Chick-Fil-A Is Helping NYC Food Delivery Workers With A Break Room

In much of 2020 and 2021, the COVID-19 pandemic had Americans holed up indoors, only leaving for work and other essentials. The risk of catching or spreading the virus saw many backing away from grocery shopping and restaurant dining and turning to food delivery services. According to Business of Apps, the initial lockdown resulted in growth for Uber Eats, Deliveroo, and DoorDash. And the industry is still climbing, as it's expected to reach a worth of $320 billion by 2029.

The pandemic helped Americans understand how essential food workers are, with one-third of them promising to become better tippers as the world was turning upside down (per Credit Cards). Unfortunately, now that the smoke has cleared, individuals are tipping less than they were before the pandemic hit. Credit Cards' senior industry analyst Ted Rossman blames this partially on inflation and a "tight labor market." It seems that many have forgot just how important delivery driver's jobs were — and still are — when it comes to keeping us safe. Chick-fil-A hasn't forgot, however, as they have launched a new way to reward these workers at a special Big Apple location.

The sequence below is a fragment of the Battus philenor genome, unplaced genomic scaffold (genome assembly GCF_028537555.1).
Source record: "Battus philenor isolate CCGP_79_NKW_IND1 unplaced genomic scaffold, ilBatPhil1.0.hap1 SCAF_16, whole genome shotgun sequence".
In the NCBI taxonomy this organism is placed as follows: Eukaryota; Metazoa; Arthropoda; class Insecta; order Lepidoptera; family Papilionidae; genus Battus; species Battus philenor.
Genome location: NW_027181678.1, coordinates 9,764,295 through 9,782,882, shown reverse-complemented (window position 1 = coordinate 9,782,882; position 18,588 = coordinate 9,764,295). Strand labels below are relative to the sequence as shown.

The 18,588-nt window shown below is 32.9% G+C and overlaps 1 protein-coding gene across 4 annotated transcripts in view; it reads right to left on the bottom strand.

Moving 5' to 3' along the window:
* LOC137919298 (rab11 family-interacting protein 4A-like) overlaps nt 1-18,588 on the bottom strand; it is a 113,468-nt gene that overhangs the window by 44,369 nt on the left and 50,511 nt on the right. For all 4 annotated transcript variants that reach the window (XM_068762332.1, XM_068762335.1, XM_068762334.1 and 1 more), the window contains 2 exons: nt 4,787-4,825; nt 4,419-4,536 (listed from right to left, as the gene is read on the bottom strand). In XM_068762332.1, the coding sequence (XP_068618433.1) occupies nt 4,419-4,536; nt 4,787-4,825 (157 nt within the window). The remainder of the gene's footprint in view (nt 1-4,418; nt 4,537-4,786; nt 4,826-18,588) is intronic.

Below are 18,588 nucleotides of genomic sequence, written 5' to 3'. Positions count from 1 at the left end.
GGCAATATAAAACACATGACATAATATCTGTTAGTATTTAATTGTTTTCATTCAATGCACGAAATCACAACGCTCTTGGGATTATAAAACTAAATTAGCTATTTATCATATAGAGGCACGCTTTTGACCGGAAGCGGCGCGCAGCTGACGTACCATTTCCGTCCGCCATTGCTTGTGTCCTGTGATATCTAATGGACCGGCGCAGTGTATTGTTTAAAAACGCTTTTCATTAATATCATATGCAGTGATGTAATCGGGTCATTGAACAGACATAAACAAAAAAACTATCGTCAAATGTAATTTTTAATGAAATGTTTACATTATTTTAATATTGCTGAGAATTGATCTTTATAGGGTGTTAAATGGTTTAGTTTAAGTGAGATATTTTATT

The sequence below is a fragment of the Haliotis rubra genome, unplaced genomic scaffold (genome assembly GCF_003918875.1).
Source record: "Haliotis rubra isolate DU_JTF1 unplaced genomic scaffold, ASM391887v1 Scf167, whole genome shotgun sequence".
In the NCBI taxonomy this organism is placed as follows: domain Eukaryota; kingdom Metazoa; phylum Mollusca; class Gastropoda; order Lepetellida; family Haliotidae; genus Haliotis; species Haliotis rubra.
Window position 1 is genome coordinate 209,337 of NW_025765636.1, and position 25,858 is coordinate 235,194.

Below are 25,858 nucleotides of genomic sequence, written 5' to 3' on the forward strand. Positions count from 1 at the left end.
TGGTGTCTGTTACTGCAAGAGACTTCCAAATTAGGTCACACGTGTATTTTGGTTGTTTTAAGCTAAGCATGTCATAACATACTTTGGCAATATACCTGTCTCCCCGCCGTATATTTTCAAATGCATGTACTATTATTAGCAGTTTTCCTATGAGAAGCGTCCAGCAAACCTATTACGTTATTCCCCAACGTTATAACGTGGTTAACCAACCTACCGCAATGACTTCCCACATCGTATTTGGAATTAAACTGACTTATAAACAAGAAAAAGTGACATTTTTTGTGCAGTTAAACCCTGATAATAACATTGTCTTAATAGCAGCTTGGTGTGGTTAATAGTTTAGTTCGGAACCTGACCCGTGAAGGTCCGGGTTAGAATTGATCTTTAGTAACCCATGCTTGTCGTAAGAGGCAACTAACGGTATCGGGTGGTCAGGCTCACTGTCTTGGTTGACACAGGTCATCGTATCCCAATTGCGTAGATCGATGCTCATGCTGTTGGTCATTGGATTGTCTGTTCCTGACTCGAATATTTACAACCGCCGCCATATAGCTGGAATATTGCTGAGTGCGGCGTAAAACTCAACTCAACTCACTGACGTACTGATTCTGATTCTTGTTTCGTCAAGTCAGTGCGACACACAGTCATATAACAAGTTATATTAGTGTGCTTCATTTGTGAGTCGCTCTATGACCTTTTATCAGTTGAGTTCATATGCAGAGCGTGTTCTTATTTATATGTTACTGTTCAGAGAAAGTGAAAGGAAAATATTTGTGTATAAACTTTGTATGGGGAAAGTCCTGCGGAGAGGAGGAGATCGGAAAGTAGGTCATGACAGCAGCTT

The room will have bike racks, charging stations, restrooms, and more

Located on the Upper East Side of New York City, Chick-fil-A's temporary storefront will be providing a place for delivery workers to relax and catch up on essentials, per the company's website. Dubbed The Brake Room, it will offer restrooms, free coffee and tea, couches for lounging, chairs and tables, charging stations, and an indoor bike rack. Available from February 16 to April 13, this will be a space of relaxation for the city's 65,000 delivery workers. To enter, you must show proof of a recent delivery through an approved phone app. Just like Chick-fil-A itself, The Brake Room will be closed Sundays, and it will be open every other day from 11 a.m. to 7 p.m.

Historically, New York City restaurants have held on to their right to disallow bathroom usage to anyone who isn't a paying customer. That changed, in part, last year, when delivery workers under the Los Deliveristas Unidos labor group won the right to utilize the restroom in eateries they're picking food up from. This law, combined with the temporary help from Chick-fil-A, should make delivery workers' lives a bit easier for the time being.